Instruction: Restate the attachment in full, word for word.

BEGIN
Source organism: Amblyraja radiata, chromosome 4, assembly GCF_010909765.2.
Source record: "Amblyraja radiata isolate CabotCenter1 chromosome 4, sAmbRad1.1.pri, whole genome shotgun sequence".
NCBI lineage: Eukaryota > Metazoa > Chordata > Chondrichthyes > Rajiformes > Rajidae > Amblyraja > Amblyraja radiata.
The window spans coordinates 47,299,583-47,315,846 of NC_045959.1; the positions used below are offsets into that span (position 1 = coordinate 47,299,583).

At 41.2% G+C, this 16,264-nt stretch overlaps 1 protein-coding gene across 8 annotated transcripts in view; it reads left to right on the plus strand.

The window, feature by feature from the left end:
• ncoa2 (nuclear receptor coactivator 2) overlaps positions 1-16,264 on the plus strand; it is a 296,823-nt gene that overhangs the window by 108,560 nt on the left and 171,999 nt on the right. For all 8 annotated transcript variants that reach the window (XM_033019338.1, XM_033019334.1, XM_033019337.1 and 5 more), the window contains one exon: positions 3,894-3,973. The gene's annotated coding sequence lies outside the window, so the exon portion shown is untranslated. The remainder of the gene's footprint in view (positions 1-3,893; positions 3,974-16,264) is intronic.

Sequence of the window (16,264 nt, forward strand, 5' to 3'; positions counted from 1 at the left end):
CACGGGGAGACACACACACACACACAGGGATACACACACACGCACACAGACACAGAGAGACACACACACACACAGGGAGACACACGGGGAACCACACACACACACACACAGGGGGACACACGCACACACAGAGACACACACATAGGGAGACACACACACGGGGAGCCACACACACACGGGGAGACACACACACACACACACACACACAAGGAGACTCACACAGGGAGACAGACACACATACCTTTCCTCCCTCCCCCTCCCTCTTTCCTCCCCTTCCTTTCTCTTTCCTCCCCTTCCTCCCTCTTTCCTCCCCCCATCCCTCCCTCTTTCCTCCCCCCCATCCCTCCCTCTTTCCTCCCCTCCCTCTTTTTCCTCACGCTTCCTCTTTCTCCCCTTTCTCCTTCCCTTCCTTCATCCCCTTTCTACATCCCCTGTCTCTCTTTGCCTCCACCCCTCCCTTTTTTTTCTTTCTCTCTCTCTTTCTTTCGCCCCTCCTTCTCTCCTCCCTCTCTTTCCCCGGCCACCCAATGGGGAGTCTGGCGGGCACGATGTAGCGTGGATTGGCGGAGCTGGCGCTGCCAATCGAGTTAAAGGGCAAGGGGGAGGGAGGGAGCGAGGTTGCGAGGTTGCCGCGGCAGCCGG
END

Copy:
Source organism: Amblyraja radiata, chromosome 4, assembly GCF_010909765.2.
Source record: "Amblyraja radiata isolate CabotCenter1 chromosome 4, sAmbRad1.1.pri, whole genome shotgun sequence".
NCBI lineage: Eukaryota > Metazoa > Chordata > Chondrichthyes > Rajiformes > Rajidae > Amblyraja > Amblyraja radiata.
The window spans coordinates 47,299,583-47,315,846 of NC_045959.1; the positions used below are offsets into that span (position 1 = coordinate 47,299,583).

At 41.2% G+C, this 16,264-nt stretch overlaps 1 protein-coding gene across 8 annotated transcripts in view; it reads left to right on the plus strand.

The window, feature by feature from the left end:
• ncoa2 (nuclear receptor coactivator 2) overlaps positions 1-16,264 on the plus strand; it is a 296,823-nt gene that overhangs the window by 108,560 nt on the left and 171,999 nt on the right. For all 8 annotated transcript variants that reach the window (XM_033019338.1, XM_033019334.1, XM_033019337.1 and 5 more), the window contains one exon: positions 3,894-3,973. The gene's annotated coding sequence lies outside the window, so the exon portion shown is untranslated. The remainder of the gene's footprint in view (positions 1-3,893; positions 3,974-16,264) is intronic.

Sequence of the window (16,264 nt, forward strand, 5' to 3'; positions counted from 1 at the left end):
CACGGGGAGACACACACACACACACAGGGATACACACACACGCACACAGACACAGAGAGACACACACACACACAGGGAGACACACGGGGAACCACACACACACACACACAGGGGGACACACGCACACACAGAGACACACACATAGGGAGACACACACACGGGGAGCCACACACACACGGGGAGACACACACACACACACACACACACAAGGAGACTCACACAGGGAGACAGACACACATACCTTTCCTCCCTCCCCCTCCCTCTTTCCTCCCCTTCCTTTCTCTTTCCTCCCCTTCCTCCCTCTTTCCTCCCCCCATCCCTCCCTCTTTCCTCCCCCCCATCCCTCCCTCTTTCCTCCCCTCCCTCTTTTTCCTCACGCTTCCTCTTTCTCCCCTTTCTCCTTCCCTTCCTTCATCCCCTTTCTACATCCCCTGTCTCTCTTTGCCTCCACCCCTCCCTTTTTTTTCTTTCTCTCTCTCTTTCTTTCGCCCCTCCTTCTCTCCTCCCTCTCTTTCCCCGGCCACCCAATGGGGAGTCTGGCGGGCACGATGTAGCGTGGATTGGCGGAGCTGGCGCTGCCAATCGAGTTAAAGGGCAAGGGGGAGGGAGGGAGCGAGGTTGCGAGGTTGCCGCGGCAGCCGG